In Aquileia, The forerunner of Venice, this city at the head of the Adriatic Sea was destroyed by barbarians in the 5th century. the holy virgin martyrs Euphemia, Dorothea, Thecla, and Erasma. Under the Emperor Nero and the Prefect Sebastus they were grievously tortured and beheaded. They were buried by St. Hermagoras. – Roman Martyrology for September 3
According to the readings in the Office of Saint Euphemia for September 3, there was a wealthy pagan in first-century Aquileia named Valentius. He had four daughters: Euphemia, Dorothea, Thecla, and Erasma. All four were persuaded by their uncle Valentinianus to convert to the Christian faith and be baptized by St. Hermagoras, the first bishop of Aquileia. Later Valentius told Euphemia and Dorothea that he was going to have them married, but they protested that they were dedicated to the Heavenly Spouse. He flew into a rage and threatened them with a sword, so they fled to the home of Valentinianus, who hid them there. Unfortunately, a servant betrayed them to Sebastus the governor. He had all the sisters tortured in hopes they would apostatize, but they did not, so he ordered that they be beheaded.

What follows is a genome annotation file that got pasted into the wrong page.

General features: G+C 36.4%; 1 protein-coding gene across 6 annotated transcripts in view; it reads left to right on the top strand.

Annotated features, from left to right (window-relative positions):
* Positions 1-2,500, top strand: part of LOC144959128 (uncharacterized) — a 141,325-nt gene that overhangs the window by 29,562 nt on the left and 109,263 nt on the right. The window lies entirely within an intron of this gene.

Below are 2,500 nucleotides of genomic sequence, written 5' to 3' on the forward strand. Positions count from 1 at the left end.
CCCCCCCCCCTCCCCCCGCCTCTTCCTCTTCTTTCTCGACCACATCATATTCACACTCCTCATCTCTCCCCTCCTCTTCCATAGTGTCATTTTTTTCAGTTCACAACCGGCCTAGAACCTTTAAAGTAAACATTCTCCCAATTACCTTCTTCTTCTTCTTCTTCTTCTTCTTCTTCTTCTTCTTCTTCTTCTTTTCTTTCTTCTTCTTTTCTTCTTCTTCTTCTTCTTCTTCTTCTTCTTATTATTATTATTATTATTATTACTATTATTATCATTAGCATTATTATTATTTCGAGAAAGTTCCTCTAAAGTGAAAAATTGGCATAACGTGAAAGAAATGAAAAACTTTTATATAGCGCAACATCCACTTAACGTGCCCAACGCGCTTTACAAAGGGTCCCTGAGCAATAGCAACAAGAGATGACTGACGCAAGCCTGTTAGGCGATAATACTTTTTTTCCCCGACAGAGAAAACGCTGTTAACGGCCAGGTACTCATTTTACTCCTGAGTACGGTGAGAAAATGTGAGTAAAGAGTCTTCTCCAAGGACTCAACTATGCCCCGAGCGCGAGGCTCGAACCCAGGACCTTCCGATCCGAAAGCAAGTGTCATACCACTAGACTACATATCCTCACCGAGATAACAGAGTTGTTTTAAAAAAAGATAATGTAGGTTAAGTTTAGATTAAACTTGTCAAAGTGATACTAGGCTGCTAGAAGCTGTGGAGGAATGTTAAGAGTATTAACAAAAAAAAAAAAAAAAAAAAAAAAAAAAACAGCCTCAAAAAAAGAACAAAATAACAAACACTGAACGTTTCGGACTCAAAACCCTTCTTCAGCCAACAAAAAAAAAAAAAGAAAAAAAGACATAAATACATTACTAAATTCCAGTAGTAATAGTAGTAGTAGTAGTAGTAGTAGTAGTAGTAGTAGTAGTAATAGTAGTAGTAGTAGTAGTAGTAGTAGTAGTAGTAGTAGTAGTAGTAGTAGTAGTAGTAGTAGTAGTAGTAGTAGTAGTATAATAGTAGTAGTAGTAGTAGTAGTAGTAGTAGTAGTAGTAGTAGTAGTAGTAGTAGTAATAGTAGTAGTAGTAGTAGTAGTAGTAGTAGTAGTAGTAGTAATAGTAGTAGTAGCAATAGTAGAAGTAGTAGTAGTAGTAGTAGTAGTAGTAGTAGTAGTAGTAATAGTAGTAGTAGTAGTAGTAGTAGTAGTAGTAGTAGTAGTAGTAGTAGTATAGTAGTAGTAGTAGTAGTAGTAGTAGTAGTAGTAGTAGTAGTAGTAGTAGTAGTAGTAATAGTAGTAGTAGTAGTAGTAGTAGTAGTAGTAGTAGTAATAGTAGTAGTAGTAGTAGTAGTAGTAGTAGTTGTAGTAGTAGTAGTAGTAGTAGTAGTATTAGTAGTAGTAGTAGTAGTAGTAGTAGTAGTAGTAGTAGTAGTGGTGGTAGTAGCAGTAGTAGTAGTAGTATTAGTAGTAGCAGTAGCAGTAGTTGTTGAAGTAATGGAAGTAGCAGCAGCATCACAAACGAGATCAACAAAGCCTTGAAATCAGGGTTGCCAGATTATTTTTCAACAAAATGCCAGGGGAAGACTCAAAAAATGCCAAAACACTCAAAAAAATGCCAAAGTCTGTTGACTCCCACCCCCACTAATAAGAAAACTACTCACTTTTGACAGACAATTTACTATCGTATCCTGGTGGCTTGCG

Valentius himself executed the order and threw the heads and bodies from a high tower into the river below. Suddenly there was an earthquake, and the tower crumbled and caught fire. Valentius died in the flames. That night Valentinianus and Hermagoras went down to the river hoping to find the bodies and heads. A ship appeared laden with the sacred relics, drawn by two tall youths who shone in the night. They gave their charge to the bishop, who then consecrated Valentinianus' house as a church to house the relics.
Several ancient texts make this Euphemia a native of Ravenna who was martyred while visiting Aquileia and whose relics were later returned to Ravenna, something that does not quite fit with the narrative in the office (Acta Sanctorum, September vol. 1, 606).
The four sisters are portrayed in the four pendentives of the South (Leonard) Cupola at St. Mark's Cathedral, Venice. Except for Erasma, each of them shares her name with another more illustrious virgin martyr. Our Euphemia is not Euphemia of Chalcedon, martyr of the 4th century, nor is Dorothea the same person as the well-known St. Dorothy. And this Thecla is not the heroine of the apocryphal Acts of Paul and Thecla.
Prepared in 2016 by Richard Stracke, Emeritus Professor of English, Augusta University